Trial by... divorce lawyer? Nurse? Alderman?
As I mentioned the other day, regular commenter Mordechai has challenged my repeated statement that human rights tribunal panellists are not real judges, and many are not even lawyers.
I started to learn who these men and women were after reading the first dozen or so HRC rulings here. I wanted to know who wrote these inconsistent, arbitrary and biased "rulings". They were often mutually contradictory; they were sometimes rife with spelling and grammatical errors, and some of their logic could only be called pretzelian. I started to dig deeper when I read this abomination of a case, where the right not to be offended officially trumped such trivia as freedom of speech and religion (see paragraph 357).
That case, Lund v. Boissoin, was heard by Lori Andreachuk. (It took five years to go from complaint to ruling in that matter, by the way -- five years of grinding away at Rev. Boissoin, five years of stigma, five years of taxpayers' money. That extreme delay is standard fare at HRCs. It's illegal in real courts, by the way -- almost twenty years ago, the Supreme Court of Canada threw out literally thousands of criminal cases that were dragging on like that. But then accused criminals have a lot of rights at trial that accused pastors like Rev. Boissoin, and accused publishers like myself, don't.)
Ms. Andreachuk isn't a judge of course, but she is a lawyer -- a divorce lawyer in Lethbridge. I don't know much about her c.v. other than she was a small-time provincial Tory organizer before she received her patronage appointment. But I don't need to know her bio; I know everything I need to know about her from her abusive, Orwellian, rights-destroying ruling in the Boissoin case.
Divorce lawyers know about divorce law. They don't know a lot about freedom of speech, freedom of religion and other constitutional matters. If I went to traffic court to fight a speeding ticket and I appeared in front of a divorce lawyer sitting in as the magistrate, I'd be concerned -- what would she know about traffic laws, or the minutiae of radar detectors and police lasers and road conditions? I'd be upset, and all I'd have at risk would be some demerit points and a hundred dollars. To think that a divorce lawyer is making monumental decisions about the freedom of Albertans to practise their religion is terrifying.
Here is the list of the other human rights commissioners in Alberta. (In that province the "judges" in the kangaroo court are called commissioners. In some other Canadian HRCs, the "judges" are called tribunal panellists.)
There are a range of commissioners from various backgrounds, but they all have one thing in common: I wouldn't trust any of them with my constitutional rights. Diane Colley-Urquhart, for example, is a pleasant enough woman I've met in the Calgary Tory circuit. She also happens to be a sitting alderman, and a nurse by profession. That's great; and if I had a problem with the city's cat bylaw or garbage pick-up, she'd be the first one I'd run to. But Ms. Colley-Urquhart plays judge in these kangaroo courts. That's scary enough; the fact that she's also a turbo-partisan, seeking votes -- and accepting political contributions -- shows that basic judicial concepts like impartiality, non-partisanship and legal expertise are non-existent in HRCs.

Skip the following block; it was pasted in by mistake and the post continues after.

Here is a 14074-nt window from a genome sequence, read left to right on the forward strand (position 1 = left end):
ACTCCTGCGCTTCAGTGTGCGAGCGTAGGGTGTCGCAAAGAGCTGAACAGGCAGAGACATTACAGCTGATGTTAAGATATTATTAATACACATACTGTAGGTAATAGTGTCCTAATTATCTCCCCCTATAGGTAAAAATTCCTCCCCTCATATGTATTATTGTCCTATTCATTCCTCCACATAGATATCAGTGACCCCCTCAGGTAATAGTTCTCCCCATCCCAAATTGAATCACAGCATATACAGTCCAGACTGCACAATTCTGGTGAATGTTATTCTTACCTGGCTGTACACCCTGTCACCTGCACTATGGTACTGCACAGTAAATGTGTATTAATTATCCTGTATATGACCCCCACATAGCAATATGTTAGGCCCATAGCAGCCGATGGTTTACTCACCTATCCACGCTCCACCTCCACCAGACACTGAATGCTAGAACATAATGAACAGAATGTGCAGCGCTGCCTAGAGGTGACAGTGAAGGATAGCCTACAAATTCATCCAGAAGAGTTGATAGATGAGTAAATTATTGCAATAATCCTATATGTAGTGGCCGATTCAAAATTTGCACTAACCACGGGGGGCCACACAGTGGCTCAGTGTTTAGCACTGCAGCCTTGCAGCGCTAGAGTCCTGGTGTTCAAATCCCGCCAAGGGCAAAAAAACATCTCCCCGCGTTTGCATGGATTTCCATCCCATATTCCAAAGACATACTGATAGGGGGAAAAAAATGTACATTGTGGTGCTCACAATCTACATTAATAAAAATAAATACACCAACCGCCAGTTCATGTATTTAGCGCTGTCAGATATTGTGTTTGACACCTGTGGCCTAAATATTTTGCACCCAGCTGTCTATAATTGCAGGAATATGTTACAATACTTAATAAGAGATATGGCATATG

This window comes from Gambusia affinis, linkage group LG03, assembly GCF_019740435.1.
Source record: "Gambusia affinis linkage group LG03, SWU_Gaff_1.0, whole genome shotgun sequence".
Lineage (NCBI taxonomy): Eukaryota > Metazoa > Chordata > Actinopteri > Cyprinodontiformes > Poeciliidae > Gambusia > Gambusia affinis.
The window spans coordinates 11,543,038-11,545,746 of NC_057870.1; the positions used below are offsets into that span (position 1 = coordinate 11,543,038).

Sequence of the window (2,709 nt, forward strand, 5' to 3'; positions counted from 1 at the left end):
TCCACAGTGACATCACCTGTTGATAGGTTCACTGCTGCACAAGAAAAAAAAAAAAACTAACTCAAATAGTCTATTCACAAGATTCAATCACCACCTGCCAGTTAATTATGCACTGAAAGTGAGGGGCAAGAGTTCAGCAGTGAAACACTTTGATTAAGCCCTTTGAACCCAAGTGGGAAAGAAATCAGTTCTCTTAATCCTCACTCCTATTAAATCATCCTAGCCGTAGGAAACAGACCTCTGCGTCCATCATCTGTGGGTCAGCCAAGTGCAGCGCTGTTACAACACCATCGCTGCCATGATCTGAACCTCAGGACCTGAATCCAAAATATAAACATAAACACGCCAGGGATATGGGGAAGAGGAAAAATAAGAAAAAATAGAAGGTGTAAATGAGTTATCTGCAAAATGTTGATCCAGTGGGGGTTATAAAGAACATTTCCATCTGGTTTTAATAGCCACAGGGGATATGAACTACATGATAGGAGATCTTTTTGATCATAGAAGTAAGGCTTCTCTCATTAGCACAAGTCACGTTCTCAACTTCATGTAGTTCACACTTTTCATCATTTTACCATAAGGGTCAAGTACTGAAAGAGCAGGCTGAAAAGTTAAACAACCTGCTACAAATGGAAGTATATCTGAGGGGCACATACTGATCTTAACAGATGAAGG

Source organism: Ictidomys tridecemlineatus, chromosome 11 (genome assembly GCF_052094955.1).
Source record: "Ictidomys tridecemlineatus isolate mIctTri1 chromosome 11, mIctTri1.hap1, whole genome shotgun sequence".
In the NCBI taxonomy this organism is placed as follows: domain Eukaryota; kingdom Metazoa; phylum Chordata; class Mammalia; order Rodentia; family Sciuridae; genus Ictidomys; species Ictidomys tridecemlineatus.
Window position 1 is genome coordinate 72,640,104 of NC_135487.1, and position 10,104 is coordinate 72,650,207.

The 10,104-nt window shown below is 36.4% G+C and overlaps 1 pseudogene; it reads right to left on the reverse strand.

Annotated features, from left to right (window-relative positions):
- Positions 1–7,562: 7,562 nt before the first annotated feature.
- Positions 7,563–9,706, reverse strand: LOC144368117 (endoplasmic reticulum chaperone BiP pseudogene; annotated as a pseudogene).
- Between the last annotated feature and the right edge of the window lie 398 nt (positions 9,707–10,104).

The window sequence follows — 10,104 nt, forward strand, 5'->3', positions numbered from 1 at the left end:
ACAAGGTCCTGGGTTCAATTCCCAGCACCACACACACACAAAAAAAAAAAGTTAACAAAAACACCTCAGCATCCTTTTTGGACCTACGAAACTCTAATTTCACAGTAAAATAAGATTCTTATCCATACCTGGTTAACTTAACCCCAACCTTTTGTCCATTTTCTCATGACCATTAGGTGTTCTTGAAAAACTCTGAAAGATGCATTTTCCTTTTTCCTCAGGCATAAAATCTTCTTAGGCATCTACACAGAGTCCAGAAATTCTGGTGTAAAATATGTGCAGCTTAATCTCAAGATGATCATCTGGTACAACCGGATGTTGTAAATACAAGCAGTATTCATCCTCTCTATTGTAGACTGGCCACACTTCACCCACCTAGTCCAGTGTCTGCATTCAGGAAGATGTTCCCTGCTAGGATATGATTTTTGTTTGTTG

I don't know the other Alberta commissioners personally. I'm sure Delano Winston Tolley was an excellent servant in the Royal Canadian Air Force -- anyone named after both FDR and Churchill and who lists "blaster" as one of his former careers is probably a helluva guy to have a beer with. I just don't want him judging my constitutional rights. Or anything else for that matter.
To be sure, there are some lawyers who sit on HRC tribunals. I have yet to come across one whose area of expertise is what is called, somewhat sentimentally in Canada, "civil rights" -- by that, I mean those dusty old cliches that happen to pack our Bill of Rights and Charter of Rights, and what unfashionable old men like Alan Borovoy keep muttering about. No, there aren't a lot of civil libertarians on human rights commissions. But there are a lot of professional "human rights activists" on them, which is a completely different thing.
(Question: Do you think that Lori Andreachuk, squelcher of religious expression, harasser of the clergy, censor of the press, knows that the first words in our Charter of Rights are "Whereas Canada is founded upon principles that recognize the supremacy of God and the rule of law"?)
I concede to Mordechai what I have never denied: that there are indeed some lawyers on various HRCs in Canada. Too many of those lawyers, I regret, are like Pearl Eliadis, the former Ontario HRC director who has made her career living off the government and GONGO (that's government-organized Non-Governmental Organization) human rights industry. She's like Dean Steacy, the "human rights investigator" who is actually a capricious violator of the human right to natural justice. Eliadis can be summed up best by a single line in her Montreal Gazette defence of HRC's:
"Are Levant and Steyn hatemongerers? Maybe not. But no one has decided that."
Putting aside the detail that there is no such word as "hatemongererer", just gaze in wonderment at the sentiment here: Steyn and I aren't innocent until proven guilty. We're guilty until proven guilty, in an HRC with a 100% conviction rate. Perhaps I'd be better off with an alderman as an HRC tribunalist than with a "human rights lawyer" who doesn't even accept the "Golden Thread" of common law: that a man is innocent until proven guilty.
It's all just another way that human rights commissions violate our Canadian standards of justice.